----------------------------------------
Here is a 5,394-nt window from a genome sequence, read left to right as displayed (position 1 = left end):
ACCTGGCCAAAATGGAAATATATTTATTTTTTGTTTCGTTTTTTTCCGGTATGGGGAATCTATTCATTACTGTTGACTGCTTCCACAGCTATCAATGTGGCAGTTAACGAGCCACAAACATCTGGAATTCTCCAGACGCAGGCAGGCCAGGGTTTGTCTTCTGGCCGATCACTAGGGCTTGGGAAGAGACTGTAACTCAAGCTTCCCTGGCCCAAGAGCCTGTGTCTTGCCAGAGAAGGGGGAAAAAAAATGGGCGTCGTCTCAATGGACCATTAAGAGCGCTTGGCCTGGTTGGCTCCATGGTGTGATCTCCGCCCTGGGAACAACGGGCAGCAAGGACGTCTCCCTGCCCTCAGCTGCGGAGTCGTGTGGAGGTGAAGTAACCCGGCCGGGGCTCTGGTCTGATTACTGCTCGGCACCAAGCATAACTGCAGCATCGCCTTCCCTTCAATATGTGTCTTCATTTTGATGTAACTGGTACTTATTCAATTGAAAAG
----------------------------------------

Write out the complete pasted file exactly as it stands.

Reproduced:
Here is a 5,394-nt window from a genome sequence, read left to right as displayed (position 1 = left end):
ACCTGGCCAAAATGGAAATATATTTATTTTTTGTTTCGTTTTTTTCCGGTATGGGGAATCTATTCATTACTGTTGACTGCTTCCACAGCTATCAATGTGGCAGTTAACGAGCCACAAACATCTGGAATTCTCCAGACGCAGGCAGGCCAGGGTTTGTCTTCTGGCCGATCACTAGGGCTTGGGAAGAGACTGTAACTCAAGCTTCCCTGGCCCAAGAGCCTGTGTCTTGCCAGAGAAGGGGGAAAAAAAATGGGCGTCGTCTCAATGGACCATTAAGAGCGCTTGGCCTGGTTGGCTCCATGGTGTGATCTCCGCCCTGGGAACAACGGGCAGCAAGGACGTCTCCCTGCCCTCAGCTGCGGAGTCGTGTGGAGGTGAAGTAACCCGGCCGGGGCTCTGGTCTGATTACTGCTCGGCACCAAGCATAACTGCAGCATCGCCTTCCCTTCAATATGTGTCTTCATTTTGATGTAACTGGTACTTATTCAATTGAAAAG